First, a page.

I wouldn't trust the repair to anyone but a highly skilled body repair person. Done improperly, the rust will return along the weld points (I had that happen myself.) If the car means something to you and you want it fixed properly, a quality repair professional is worth every penny.
Just keep in mind that time is your enemy here. The rust will continue to spread. My friend had rear quarter panel rust on his CB7. He wanted to repair it, but he put it off for "just one more winter". The rust spread up and under his rear window, inflating his repair bill to over $4000. The work was definitely worth it, and it looked beautiful when complete... but he had probably exceeded the value of his car (by about double) in that repair! If you're going to do it right, it's going to cost... and you'll NEVER see that money again. Granted, it's the only way to have your car properly and reliably repaired... and that's worth more than the car's blue book value.

GTRON's suggestion isn't a bad one. A temporary fix that makes the car look better is a good alternative to just letting it rot away. It will likely continue to rot under the temporary repair, but at least you won't have to watch it happen. If you decide that a proper professional repair isn't worth the cost, then I'd probably go with that method.
Just don't do a band-aid repair with the expectation of getting it fixed properly in the future... because the chances of the proper fix costing a lot more then (like with my friend's car) are very likely.
Yeah I certainly made the mistake of letting it sit for "just one more winter" to the point where theres a visible hole beside my tail light. I really love this car, Seems that I might have to go the bandaid route until the day the car is done for. I would love to buy more panels but I can't weld very well.

on another note, I sent these pics to a local autobody repair shop, The guy said the estimate is about $500-$600 and the rust is guranteed not to come back for 10 years. Seems kinda sketchy to me, what do you guys think? I asked what the process is and he didnt reply yet which is odd.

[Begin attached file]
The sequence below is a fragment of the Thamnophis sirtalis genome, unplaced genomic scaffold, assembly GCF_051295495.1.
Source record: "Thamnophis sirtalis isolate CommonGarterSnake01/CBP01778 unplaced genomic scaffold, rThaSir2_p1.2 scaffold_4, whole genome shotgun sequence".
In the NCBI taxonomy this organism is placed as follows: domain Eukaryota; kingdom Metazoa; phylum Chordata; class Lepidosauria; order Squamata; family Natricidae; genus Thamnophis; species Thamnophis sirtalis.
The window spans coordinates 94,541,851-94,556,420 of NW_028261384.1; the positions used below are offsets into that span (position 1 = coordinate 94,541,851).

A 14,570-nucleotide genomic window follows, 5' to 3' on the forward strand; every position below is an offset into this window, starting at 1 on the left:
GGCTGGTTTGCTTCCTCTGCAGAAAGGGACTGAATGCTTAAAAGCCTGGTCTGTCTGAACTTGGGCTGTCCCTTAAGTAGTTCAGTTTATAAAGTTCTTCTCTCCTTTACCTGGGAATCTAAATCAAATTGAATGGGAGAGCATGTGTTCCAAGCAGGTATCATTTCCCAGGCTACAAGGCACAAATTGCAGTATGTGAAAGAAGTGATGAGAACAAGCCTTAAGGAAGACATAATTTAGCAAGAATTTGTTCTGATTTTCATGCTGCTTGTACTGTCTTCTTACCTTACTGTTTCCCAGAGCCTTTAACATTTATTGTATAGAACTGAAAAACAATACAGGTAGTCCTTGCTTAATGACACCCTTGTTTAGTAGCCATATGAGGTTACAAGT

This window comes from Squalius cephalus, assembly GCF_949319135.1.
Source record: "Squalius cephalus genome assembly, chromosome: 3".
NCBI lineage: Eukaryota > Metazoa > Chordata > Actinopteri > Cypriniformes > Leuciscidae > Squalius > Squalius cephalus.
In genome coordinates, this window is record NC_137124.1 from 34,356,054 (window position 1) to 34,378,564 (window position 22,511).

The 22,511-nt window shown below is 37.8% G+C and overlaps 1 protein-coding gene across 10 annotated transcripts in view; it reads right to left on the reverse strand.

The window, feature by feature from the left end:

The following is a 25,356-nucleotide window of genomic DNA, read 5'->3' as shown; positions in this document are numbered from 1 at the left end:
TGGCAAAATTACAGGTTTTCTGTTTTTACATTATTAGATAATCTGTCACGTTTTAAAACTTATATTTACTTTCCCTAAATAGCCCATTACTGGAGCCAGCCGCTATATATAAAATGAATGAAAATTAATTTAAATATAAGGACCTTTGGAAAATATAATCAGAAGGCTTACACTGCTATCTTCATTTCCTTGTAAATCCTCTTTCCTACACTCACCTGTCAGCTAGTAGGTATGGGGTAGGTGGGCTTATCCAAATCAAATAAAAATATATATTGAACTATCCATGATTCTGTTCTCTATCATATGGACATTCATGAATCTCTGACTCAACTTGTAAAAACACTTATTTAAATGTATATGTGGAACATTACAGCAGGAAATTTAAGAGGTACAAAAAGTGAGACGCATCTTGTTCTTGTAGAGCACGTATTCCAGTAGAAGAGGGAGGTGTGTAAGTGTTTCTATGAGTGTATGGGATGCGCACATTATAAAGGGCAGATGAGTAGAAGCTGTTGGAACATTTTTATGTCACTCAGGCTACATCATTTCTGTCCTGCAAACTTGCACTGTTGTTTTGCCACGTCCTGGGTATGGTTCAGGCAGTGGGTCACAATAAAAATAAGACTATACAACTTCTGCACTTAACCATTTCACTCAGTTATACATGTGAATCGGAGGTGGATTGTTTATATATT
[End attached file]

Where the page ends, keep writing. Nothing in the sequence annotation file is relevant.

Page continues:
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Old 04-05-2017, 09:04 PM   #17
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Probably just a welded patch, which is more likely to fail. Still, with the warranty, it's not bad. As long as the warranty means returning the car to fully repaired condition. If you have to pay to repaint when they fix the metal again, it's not a great deal.
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Old 04-05-2017, 09:27 PM   #18
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Another thing I was wondering, If you grind all the rust away, and body filler it, and prime & paint it, wouldn't that seal it off and stop the rust? Where does it come back from if its been ground off to bare shiny metal and sealed?
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Old 04-05-2017, 09:40 PM   #19
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Quote:
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Probably just a welded patch, which is more likely to fail. Still, with the warranty, it's not bad. As long as the warranty means returning the car to fully repaired condition. If you have to pay to repaint when they fix the metal again, it's not a great deal.
He got back to me, 5 year warranty, and He said either new panels can be welded in, or fiberglass patches can be used, then he asked me what I prefer. So whaddya think? worth it or nah?
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Old 04-05-2017, 09:56 PM   #20
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Is painting included in that price? Both the initial job and if he ever has to redo it under warranty?